“The past century tried very hard to rein in the human mind and hold it in check within the limits set by exactness. This violence, this turning the back on ultimate problems was called ‘agnosticism.’ Such an effort is neither justified nor plausible. That experimental science may be incapable of resolving those fundamental questions in its own way is no reason why it should behave like the fox with the high-hung grapes, should call them ‘myths’ and invite us to abandon them. How can we live deaf to the last, dramatic questions? Where does the world come from, whither is it going? What is the definitive power of the cosmos? What is the essential meaning of life? Confined to a zone of intermediate and secondary themes, we cannot breathe. We need a complete perspective, with foreground and background, not a maimed and partial landscape, not a horizon from which the lure of the great distances has been cut away. Lacking a set of cardinal points, our footsteps would lack direction. To assert that no manner of resolving the ultimate questions has yet been discovered is no valid excuse for a lack of sensitiveness toward them. All the more reason for feeling in the depths of our being their pressure and their hurt! Whose hunger has ever been stilled by knowing that he will not be able to eat? Insoluble though they be, those questions will continue to rise, pathetic, on the clouded vault of the night, blinking at us like the twinkle of a star. As Heine put it, the stars are the night’s thoughts, restless and golden. North and South help to orient us despite their not being accessible cities reached simply by buying a railroad ticket.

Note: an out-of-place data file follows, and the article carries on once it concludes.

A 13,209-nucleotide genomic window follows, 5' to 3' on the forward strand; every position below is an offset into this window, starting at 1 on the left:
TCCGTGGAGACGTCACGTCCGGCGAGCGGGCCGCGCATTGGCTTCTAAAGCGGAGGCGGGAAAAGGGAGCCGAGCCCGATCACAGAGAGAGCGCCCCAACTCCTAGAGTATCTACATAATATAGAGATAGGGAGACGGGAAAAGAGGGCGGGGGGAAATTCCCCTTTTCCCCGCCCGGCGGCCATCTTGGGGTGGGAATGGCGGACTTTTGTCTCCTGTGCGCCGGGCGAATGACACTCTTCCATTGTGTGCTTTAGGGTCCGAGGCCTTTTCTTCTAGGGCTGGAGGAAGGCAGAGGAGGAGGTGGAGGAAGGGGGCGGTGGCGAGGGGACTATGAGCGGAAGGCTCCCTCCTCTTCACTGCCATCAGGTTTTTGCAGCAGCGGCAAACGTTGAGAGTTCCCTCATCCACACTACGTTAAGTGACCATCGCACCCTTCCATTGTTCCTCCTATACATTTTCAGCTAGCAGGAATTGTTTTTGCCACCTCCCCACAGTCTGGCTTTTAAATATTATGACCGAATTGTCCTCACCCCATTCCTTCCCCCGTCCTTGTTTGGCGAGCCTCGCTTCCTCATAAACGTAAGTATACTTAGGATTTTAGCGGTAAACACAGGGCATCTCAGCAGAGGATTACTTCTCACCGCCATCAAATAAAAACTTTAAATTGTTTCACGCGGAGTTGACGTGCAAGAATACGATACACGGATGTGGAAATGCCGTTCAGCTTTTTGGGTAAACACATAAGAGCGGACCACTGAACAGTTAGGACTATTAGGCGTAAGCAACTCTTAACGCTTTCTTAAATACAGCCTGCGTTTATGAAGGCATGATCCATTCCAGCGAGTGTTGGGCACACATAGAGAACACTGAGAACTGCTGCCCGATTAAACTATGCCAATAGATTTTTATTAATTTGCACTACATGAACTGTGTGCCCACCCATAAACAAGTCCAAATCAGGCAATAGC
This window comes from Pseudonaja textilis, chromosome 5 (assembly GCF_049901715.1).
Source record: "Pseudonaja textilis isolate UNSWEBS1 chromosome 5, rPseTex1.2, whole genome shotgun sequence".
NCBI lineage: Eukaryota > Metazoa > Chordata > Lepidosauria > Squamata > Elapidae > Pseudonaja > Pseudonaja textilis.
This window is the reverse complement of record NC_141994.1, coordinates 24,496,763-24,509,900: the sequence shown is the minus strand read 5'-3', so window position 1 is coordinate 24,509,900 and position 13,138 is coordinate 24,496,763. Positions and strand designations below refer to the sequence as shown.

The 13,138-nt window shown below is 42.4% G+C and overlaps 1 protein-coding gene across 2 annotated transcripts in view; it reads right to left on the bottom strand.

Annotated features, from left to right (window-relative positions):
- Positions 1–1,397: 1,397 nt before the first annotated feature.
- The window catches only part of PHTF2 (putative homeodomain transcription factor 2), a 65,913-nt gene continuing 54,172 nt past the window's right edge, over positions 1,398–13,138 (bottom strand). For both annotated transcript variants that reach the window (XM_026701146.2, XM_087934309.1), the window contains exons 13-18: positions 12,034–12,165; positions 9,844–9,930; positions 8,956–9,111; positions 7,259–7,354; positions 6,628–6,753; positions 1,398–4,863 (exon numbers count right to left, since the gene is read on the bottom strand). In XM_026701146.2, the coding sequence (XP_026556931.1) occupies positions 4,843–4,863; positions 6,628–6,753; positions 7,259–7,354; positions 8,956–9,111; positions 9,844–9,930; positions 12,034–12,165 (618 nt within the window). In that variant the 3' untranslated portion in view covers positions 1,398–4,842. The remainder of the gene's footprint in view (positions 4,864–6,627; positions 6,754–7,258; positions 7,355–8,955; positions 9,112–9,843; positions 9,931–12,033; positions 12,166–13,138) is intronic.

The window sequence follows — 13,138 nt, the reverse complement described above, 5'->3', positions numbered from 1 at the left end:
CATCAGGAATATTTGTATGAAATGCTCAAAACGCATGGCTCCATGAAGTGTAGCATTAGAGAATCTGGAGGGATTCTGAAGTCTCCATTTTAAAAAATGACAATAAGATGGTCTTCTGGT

What I mean by this is that we are given no escape from the ultimate questions. Whether we like it or not, they live, in one fashion or another, within us. ‘Scientific truth’ is exact, but it is incomplete and penultimate; it is of necessity embedded in another kind of truth, complete and ultimate, although inexact, which could be called ‘myth.’ Scientific truth floats, then, in mythology, and science itself, as a whole, is a myth, the admirable European myth.”
From José Ortega y Gasset, What is Philosophy?, trans. Mildred Adams (New York: W.W. Norton, 1960), pp. 66-7.